Rejected twice - the state of girls with deafblindness in India
In India, a mother is considered divine. As her womb nourishes the next generation, she is worshipped akin to the Gods. However, in most parts of the country, everything changes when she gives birth to a girl. Celebrations, if any, are minimal. The mother, once considered a goddess, is mortal again and her baby girl, a burden. Can you imagine then, what it must be to give birth to a girl with a disability? Especially one as complex deafblindness?
Hansa was born profoundly deaf with little vision, a baby unlike what the villagers of Dhanki in Gujarat had ever seen. Ignorant and full of fear, they concluded she was a curse from the Gods and shunned the baby and her family. Hansa’s parents, humble daily-wage laborers, were branded as bad luck and were refused employment in the fields; excluded from society. To escape some of the agony, Hansa’s parents began dressing her up like a boy.
But today, Hansa is a strong, independent young woman. She runs her own petty shop, where those who once shunned her are her regular customers. She recognises currency, counts and dispenses it. She earns between Rs 8000–9000 a month and supports her family. Hansa’s journey is remarkable.
None of this would have been possible if Sense India’s special educator Deepak bhai hadn’t intervened. A male educator training an adolescent deafblind girl, he broke every stereotype and overcame every fear by including her community in the training process. Hansa reciprocated to all the support she received and grew stronger into the fearless woman she is today.
Shazia Fathima is another shining example of how access to the right resources, can overcome all barriers regardless of gender or disability. Born with Congenital Rubella Syndrome, Shazia had both her cataracts removed at birth and a heart surgery before she turned four. With profound hearing loss and very little vision, Shazia had no idea how to communicate with her world. Poking her eyes, flicking fingers, throwing tantrums, all attempts to reach out to those around her, were perceived as behavioral problems.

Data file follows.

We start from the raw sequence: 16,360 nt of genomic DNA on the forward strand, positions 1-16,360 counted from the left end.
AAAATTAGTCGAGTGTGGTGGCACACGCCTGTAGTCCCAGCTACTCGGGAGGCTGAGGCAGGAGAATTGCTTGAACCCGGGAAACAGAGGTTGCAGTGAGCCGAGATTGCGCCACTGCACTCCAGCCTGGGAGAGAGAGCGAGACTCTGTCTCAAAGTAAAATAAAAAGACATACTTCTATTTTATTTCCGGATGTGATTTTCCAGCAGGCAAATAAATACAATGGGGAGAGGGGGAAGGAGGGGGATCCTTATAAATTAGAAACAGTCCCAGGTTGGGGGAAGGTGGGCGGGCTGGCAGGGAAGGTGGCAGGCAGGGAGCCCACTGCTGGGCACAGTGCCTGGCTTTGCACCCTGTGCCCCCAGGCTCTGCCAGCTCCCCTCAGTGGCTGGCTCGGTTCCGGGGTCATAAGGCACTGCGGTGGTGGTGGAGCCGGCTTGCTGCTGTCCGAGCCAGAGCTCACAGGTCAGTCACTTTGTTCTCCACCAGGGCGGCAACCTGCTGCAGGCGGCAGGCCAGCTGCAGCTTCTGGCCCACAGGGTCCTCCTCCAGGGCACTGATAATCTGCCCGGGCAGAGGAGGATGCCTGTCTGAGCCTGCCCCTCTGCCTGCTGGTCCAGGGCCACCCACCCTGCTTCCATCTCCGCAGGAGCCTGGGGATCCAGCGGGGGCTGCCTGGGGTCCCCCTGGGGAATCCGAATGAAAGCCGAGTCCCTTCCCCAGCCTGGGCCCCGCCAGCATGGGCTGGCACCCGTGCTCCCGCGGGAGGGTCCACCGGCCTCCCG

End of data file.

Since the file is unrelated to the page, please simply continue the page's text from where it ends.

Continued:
Today, Shazia has moved beyond the confines of deafblindness to being an independent, responsible young citizen. Last week, she cast her vote in the Chennai assembly elections for the first time. Although she was on holiday, she returned to Chennai for a day to be among the early voters in her constituency. Shazia can spell, knows sign language; loves SUDOKU and the planetarium. In-between studying for her 10th boards, she unwinds by quilling and is spectacular at it! She has learnt all of this and more at Sense India’s partner organisation, the Clarke School for the Deaf in Chennai. Here, throughout her 16-year-journey, her special educators have worked tirelessly to ensure Shazia’s future is full of confidence and growth.Girls with deafblindness are almost always rejected twice. Once because of their gender and then because of their disability. A deafblind girl child is twice as likely to be isolated and rejected by the world she is born into than a deafblind boy. She will possibly live her life never learning how to walk or communicate basic needs like hunger, thirst, or fear. You can change this.
Lend your voice to Sense India’s campaign #pedal4sense and raise awareness about deafblindness. Post a selfie or a video of you cycling and use the hashtag #pedal4sense; nominate at least two friends and help raise resources for over 5,00,000 deafblind children and adults in India. No matter where you are in the world, your voice will reach out to children and adults with deafblindness in the tiniest pockets of rural and urban India so that they, too, may live fearlessly like Hansa and Shazia.